|Kady Evanyshyn onstage at Paul Hall|
We have been writing about Kady Evanyshyn for at least five years and witnessing her growth as an artist. What we recognized from the very beginning was her gracious stage presence, engaging personality, and finely textured mezzo-soprano instrument. It took us longer to learn to pronounce her name than it took us to perceive her star potential. Some singers just stand out right away and we are not alone in recognizing this feature.
We have heard Ms. Evanyshyn in recital, singing everything from Monteverdi to Brahms, and have seen her perform in operas, notably Nicolai's The Merry Wives of Windsor and in Purcell's Dido and Aeneas. We have heard her in many languages as well. Perhaps what stands out for us most was her performance of Moussorgsky's Nursery Songs. She applies the same sense of drama developed on the operatic stage to her performance of art songs.
Last night we attended her Master of Music recital at Juilliard (that polisher of gems!) and had the opportunity to greet and share opinions with her teacher Edith Wiens. Both of us were thrilled.
The program she chose was an interesting one, marked by variety and adventure. Three chansons by Reynaldo Hahn opened the program. Although Hahn composed in the first half of the 20th c., his songs show a great respect for the past by virtue of their melodic delights and their themes. As we understand it, Ms. Evanyshyn auditioned for Juilliard with a Hahn song and saw its inclusion last night as a means of coming full circle.
"A Chloris" is a love song without a single dark note and perfectly suited to the singer's joy in singing. "L'énamourée", on the other hand, let us share the feeling of wanting to bring a dead lover back to life. "Fêtes galantes" is filled with charm like the Fragonard painting that springs to mind when we hear it. The works were performed in fine French with long lovely lines, just as Hahn intended. Collaborative pianist Bronwyn Schuman reflected the same joy in harking back to the past.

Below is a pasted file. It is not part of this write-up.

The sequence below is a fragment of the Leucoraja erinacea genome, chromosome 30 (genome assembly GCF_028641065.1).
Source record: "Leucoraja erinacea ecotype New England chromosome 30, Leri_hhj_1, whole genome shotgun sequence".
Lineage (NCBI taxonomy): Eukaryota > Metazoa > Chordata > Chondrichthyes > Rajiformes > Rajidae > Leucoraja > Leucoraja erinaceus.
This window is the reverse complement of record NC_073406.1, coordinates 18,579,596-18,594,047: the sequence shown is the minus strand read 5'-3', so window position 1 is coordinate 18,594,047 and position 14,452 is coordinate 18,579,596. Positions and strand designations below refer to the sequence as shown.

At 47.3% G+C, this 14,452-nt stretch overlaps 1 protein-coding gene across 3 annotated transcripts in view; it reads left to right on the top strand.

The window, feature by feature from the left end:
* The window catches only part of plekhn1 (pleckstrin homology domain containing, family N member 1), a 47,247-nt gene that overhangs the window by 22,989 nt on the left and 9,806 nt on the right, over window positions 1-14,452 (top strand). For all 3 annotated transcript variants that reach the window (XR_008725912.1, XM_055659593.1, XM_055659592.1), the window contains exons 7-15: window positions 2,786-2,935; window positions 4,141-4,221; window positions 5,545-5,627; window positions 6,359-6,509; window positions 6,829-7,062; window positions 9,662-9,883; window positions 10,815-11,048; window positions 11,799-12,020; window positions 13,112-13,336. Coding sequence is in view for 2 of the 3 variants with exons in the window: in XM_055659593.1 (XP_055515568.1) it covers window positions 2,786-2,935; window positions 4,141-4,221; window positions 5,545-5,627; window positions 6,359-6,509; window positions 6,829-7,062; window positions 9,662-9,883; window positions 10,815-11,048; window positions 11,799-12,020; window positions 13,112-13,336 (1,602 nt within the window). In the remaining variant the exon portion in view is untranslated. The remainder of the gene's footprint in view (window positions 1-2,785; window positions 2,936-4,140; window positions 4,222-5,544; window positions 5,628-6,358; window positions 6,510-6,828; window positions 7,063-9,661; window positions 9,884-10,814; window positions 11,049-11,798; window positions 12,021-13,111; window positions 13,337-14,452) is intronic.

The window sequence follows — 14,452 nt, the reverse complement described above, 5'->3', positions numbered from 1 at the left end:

The next set was in German and we are pleased to report that the singer's German is just as good as her French. We found nothing to pick on! For the Strauss lieder, the always wonderful Chris Reynolds provided the piano collaboration. Two of our favorites bookended the set. In "Du meines herzens Krönelein" we loved the way Ms. Evanyshyn used different vocal coloration when the poet describes his beloved and when he describes other women.
The set ended with a passionate delivery of "Zueignung" that ended in a thrilling crescendo that filled Paul Hall with overtones. In between the two we heard "Die Georgine" (from the same Op. 10) in which the poet compares the autumn dahlia to his late blooming love. Mr. Reynolds captured the lush late Romantic harmonies.
Of the three Marc Blitzstein songs, our favorite was "Stay in my Arms". The text "Let's just be lazy; the world's gone crazy!" resonated with us. The other two were settings of text by e.e. cummings which look fine on the page but resemble Dada. It was quite an accomplishment for the singer to make sense out of what psychiatrist call "word salad". We don't know why Blitzstein chose to set them but...there they are.